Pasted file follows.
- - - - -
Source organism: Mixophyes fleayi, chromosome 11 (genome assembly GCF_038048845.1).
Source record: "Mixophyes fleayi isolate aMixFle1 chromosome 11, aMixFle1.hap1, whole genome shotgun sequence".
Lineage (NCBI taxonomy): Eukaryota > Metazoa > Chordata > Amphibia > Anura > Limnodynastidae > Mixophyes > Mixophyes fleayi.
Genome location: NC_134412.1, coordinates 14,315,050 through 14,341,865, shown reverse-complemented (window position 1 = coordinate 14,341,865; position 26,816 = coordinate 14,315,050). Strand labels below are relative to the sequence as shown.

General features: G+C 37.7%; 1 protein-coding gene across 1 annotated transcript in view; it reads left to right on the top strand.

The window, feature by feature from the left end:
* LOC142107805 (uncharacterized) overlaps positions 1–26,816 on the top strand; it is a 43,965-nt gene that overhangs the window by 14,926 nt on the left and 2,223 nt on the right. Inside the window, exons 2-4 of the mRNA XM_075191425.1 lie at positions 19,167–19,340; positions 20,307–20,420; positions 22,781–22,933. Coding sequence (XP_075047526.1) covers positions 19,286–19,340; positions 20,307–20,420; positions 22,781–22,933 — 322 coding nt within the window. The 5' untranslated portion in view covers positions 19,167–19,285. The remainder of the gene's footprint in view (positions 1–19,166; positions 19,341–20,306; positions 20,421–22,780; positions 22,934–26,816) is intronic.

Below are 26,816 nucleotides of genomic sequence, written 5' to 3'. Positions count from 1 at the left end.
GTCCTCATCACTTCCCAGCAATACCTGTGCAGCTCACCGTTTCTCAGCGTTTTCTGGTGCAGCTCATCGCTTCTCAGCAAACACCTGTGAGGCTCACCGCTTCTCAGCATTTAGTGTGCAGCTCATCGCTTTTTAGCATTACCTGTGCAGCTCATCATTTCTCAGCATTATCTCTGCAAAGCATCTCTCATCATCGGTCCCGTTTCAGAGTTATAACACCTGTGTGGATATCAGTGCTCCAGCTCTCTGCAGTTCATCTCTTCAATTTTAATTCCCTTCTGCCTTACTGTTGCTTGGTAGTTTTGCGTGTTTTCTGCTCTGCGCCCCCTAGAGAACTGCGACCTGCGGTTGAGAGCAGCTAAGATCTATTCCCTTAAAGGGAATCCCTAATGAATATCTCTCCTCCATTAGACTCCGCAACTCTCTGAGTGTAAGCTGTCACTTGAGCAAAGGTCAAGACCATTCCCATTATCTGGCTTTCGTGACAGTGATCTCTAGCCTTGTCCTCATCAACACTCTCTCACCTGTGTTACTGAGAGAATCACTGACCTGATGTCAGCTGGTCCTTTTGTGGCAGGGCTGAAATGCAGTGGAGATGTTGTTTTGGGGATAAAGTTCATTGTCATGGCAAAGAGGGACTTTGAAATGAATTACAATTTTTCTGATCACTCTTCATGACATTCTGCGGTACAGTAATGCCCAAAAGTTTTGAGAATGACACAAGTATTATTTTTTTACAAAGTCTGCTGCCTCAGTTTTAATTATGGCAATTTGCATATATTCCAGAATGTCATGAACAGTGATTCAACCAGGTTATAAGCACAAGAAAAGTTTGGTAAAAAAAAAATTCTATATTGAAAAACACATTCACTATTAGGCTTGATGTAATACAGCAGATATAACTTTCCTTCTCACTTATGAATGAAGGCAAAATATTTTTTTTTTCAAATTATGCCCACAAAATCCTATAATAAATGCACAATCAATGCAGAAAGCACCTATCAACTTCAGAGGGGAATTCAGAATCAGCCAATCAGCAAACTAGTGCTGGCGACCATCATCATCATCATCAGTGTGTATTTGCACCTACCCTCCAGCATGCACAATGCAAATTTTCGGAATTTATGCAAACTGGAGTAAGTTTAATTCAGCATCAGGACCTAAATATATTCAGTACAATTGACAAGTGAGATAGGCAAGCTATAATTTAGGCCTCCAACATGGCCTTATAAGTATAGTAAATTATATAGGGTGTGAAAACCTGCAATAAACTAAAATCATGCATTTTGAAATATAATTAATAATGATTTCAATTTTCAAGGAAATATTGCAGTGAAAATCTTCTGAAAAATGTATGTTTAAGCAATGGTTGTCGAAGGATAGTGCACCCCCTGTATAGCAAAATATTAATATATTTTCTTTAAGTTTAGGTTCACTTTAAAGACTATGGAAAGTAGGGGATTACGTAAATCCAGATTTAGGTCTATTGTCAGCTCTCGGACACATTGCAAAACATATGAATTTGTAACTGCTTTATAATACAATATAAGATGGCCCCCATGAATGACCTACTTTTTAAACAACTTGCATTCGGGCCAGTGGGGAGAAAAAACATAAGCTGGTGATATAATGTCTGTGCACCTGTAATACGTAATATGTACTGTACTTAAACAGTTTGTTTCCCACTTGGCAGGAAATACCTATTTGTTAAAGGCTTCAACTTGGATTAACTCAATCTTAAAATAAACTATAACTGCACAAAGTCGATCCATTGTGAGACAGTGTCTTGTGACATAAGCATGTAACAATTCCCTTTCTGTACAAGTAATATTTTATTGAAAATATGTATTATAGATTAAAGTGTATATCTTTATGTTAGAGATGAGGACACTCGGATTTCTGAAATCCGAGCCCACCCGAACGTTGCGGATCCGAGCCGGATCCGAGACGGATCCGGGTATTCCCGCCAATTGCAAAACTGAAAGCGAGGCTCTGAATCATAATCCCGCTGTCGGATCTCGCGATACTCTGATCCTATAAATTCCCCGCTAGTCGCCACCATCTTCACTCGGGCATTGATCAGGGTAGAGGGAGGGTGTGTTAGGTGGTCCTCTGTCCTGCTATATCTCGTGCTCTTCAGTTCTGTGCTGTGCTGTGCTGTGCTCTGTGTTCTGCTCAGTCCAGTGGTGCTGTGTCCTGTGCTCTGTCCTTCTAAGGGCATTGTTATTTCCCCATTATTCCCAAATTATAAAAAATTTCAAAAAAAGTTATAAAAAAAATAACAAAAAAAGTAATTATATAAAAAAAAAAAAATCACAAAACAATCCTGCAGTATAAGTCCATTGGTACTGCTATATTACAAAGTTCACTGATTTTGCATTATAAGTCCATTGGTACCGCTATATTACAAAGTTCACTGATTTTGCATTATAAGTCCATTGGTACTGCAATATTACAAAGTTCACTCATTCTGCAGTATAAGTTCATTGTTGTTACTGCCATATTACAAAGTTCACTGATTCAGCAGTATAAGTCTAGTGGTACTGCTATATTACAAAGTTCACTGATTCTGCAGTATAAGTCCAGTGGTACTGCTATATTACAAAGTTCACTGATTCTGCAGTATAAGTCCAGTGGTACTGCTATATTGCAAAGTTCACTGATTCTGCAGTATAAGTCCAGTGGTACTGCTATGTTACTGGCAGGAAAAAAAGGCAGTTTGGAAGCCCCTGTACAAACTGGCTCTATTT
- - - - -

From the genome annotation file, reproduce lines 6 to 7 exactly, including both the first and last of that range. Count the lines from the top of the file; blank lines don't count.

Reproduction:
The window, feature by feature from the left end:
* LOC142107805 (uncharacterized) overlaps positions 1–26,816 on the top strand; it is a 43,965-nt gene that overhangs the window by 14,926 nt on the left and 2,223 nt on the right. Inside the window, exons 2-4 of the mRNA XM_075191425.1 lie at positions 19,167–19,340; positions 20,307–20,420; positions 22,781–22,933. Coding sequence (XP_075047526.1) covers positions 19,286–19,340; positions 20,307–20,420; positions 22,781–22,933 — 322 coding nt within the window. The 5' untranslated portion in view covers positions 19,167–19,285. The remainder of the gene's footprint in view (positions 1–19,166; positions 19,341–20,306; positions 20,421–22,780; positions 22,934–26,816) is intronic.